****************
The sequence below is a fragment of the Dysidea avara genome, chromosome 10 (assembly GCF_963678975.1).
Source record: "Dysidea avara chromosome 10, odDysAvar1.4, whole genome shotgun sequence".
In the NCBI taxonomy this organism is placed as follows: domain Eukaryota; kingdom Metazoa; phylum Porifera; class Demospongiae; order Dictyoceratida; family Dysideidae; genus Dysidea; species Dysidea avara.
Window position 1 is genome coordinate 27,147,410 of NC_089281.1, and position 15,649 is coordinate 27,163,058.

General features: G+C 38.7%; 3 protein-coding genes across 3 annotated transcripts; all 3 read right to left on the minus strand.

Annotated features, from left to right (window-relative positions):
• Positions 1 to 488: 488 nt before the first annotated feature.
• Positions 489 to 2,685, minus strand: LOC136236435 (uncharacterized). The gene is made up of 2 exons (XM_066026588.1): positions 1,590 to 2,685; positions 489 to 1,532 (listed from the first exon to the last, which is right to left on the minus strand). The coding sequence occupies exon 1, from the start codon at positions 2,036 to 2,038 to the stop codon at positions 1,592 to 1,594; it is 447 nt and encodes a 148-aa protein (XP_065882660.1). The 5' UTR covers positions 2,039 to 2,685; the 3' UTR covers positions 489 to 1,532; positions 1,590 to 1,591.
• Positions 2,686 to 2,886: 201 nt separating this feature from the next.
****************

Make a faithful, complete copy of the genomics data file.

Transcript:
The sequence below is a fragment of the Dysidea avara genome, chromosome 10 (assembly GCF_963678975.1).
Source record: "Dysidea avara chromosome 10, odDysAvar1.4, whole genome shotgun sequence".
In the NCBI taxonomy this organism is placed as follows: domain Eukaryota; kingdom Metazoa; phylum Porifera; class Demospongiae; order Dictyoceratida; family Dysideidae; genus Dysidea; species Dysidea avara.
Window position 1 is genome coordinate 27,147,410 of NC_089281.1, and position 15,649 is coordinate 27,163,058.

General features: G+C 38.7%; 3 protein-coding genes across 3 annotated transcripts; all 3 read right to left on the minus strand.

Annotated features, from left to right (window-relative positions):
• Positions 1 to 488: 488 nt before the first annotated feature.
• Positions 489 to 2,685, minus strand: LOC136236435 (uncharacterized). The gene is made up of 2 exons (XM_066026588.1): positions 1,590 to 2,685; positions 489 to 1,532 (listed from the first exon to the last, which is right to left on the minus strand). The coding sequence occupies exon 1, from the start codon at positions 2,036 to 2,038 to the stop codon at positions 1,592 to 1,594; it is 447 nt and encodes a 148-aa protein (XP_065882660.1). The 5' UTR covers positions 2,039 to 2,685; the 3' UTR covers positions 489 to 1,532; positions 1,590 to 1,591.
• Positions 2,686 to 2,886: 201 nt separating this feature from the next.